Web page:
Three: The kids that beg at Donholm near Caltex Petrol Station. There is one particular one that thinks you have a loyal obligation to feed him. You can never shake that kid off. And when you try, he takes hold of your hand like a cop that wants to handcuff you, WTF?!! So one day I decided, let me buy him food. And instead of giving him money, I take him to a cafeteria nearby and sit him down like we were on a date. I tell him to make his order and he asks for Ugali & Beef. Three spoons through his meal, he shouts for three chapatis. Two bites later he demands for tea. One sip and he’s sending the waitress for 2 mandazis. WTH?!! Then he doesn’t even finish the meal, he demands for it to be packed, leaps out of his seat and leaves me there without the least sign of gratitude. Two days later, I see him walking in my direction with that stupid sad face. Before he could say “Auntie nisai…” I told him to shut the eff up and go back where he came from.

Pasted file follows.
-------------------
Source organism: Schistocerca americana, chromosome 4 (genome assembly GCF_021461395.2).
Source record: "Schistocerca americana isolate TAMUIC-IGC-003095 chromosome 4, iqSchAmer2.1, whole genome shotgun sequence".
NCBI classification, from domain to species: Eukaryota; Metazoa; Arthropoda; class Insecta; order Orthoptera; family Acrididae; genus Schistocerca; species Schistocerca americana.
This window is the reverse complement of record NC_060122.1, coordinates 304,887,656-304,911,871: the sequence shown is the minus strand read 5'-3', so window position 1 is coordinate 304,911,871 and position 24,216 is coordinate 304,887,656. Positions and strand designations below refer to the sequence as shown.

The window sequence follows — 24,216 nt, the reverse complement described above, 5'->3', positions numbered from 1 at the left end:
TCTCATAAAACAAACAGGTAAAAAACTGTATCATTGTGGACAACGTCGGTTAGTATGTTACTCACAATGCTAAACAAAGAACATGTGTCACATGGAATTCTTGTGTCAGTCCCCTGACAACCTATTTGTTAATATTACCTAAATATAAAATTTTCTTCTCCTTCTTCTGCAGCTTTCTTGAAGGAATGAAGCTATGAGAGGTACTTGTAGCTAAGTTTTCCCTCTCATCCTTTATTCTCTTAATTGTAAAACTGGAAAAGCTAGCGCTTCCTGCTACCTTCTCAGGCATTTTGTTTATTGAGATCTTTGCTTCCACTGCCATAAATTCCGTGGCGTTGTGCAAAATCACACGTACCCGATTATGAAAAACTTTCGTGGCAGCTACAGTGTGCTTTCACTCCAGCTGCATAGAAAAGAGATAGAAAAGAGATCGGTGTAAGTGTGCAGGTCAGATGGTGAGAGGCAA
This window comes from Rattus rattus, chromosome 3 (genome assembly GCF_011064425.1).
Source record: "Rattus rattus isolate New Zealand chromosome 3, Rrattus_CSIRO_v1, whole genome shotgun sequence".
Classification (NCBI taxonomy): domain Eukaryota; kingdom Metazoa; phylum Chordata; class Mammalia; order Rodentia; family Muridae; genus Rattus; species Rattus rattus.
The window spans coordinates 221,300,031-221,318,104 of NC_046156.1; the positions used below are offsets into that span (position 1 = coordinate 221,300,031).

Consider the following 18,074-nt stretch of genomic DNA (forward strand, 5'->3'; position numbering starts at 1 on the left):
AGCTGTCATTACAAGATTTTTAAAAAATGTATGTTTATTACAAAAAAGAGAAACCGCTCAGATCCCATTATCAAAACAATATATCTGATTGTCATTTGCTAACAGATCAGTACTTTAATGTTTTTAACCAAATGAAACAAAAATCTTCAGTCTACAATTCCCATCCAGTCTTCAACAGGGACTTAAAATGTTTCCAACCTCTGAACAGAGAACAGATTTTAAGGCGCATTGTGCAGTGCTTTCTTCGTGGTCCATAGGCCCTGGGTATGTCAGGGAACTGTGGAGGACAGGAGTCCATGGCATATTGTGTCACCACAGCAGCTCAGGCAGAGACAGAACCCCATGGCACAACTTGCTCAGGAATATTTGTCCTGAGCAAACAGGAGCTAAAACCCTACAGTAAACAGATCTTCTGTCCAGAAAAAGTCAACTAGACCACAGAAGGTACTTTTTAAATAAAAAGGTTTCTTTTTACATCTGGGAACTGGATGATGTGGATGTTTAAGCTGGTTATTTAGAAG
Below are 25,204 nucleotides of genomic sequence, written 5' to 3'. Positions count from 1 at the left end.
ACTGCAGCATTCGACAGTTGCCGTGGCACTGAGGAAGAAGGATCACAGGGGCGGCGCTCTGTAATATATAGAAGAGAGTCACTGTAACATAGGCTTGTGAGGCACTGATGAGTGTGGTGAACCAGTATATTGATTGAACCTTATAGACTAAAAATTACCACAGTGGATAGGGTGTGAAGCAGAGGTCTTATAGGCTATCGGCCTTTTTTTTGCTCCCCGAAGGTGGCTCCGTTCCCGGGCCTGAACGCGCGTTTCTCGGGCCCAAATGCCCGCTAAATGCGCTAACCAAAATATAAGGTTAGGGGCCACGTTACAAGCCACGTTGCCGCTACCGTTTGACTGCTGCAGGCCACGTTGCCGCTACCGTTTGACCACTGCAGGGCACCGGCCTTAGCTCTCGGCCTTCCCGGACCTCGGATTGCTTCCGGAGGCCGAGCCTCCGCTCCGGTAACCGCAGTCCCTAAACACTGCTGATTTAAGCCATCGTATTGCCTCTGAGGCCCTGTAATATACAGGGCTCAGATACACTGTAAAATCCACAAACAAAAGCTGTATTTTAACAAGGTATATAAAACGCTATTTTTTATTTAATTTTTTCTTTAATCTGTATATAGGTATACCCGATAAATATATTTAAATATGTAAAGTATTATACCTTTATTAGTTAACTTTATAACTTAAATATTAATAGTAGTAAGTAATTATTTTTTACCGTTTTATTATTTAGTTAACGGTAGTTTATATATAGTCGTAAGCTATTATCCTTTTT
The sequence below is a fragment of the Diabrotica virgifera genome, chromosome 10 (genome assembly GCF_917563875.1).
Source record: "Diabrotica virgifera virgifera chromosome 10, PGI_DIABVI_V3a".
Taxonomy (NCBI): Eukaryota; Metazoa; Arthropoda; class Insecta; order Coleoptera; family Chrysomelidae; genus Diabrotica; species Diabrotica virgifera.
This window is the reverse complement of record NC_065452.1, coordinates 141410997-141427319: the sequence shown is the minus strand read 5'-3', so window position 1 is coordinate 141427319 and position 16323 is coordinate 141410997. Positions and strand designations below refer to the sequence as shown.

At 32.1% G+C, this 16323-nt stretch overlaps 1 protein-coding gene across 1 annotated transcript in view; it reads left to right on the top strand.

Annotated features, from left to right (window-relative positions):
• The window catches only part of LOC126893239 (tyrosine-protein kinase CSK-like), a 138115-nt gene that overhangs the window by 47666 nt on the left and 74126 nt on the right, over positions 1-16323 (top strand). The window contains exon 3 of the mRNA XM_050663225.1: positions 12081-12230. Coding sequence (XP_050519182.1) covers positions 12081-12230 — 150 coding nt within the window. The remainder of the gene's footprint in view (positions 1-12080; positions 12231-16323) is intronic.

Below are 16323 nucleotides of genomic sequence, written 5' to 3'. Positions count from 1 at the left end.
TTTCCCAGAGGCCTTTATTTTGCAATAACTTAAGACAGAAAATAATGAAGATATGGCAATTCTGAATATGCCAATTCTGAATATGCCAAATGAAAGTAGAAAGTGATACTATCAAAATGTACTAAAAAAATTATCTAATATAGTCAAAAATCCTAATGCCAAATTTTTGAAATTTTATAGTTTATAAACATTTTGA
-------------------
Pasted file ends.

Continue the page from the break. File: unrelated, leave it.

Four: The guys that drug you while telling you their story. It has not happened to me (divine Mary protect me) but apparently these so called beggars blow some powdery drug into your face that makes you disoriented in seconds. Next thing you know you’re moving from ATM to the next withdrawing your cash for a “beggar”, or you’re in the guy’s crib and he’s kidnapped you for a ransom.

    In short. I will NEVER give money to a beggar,I will NEVER help some vagabond with directions and I will NEVER listen to any sordid story. And if I’m going to hell for that, I frankly do not give a rats ass!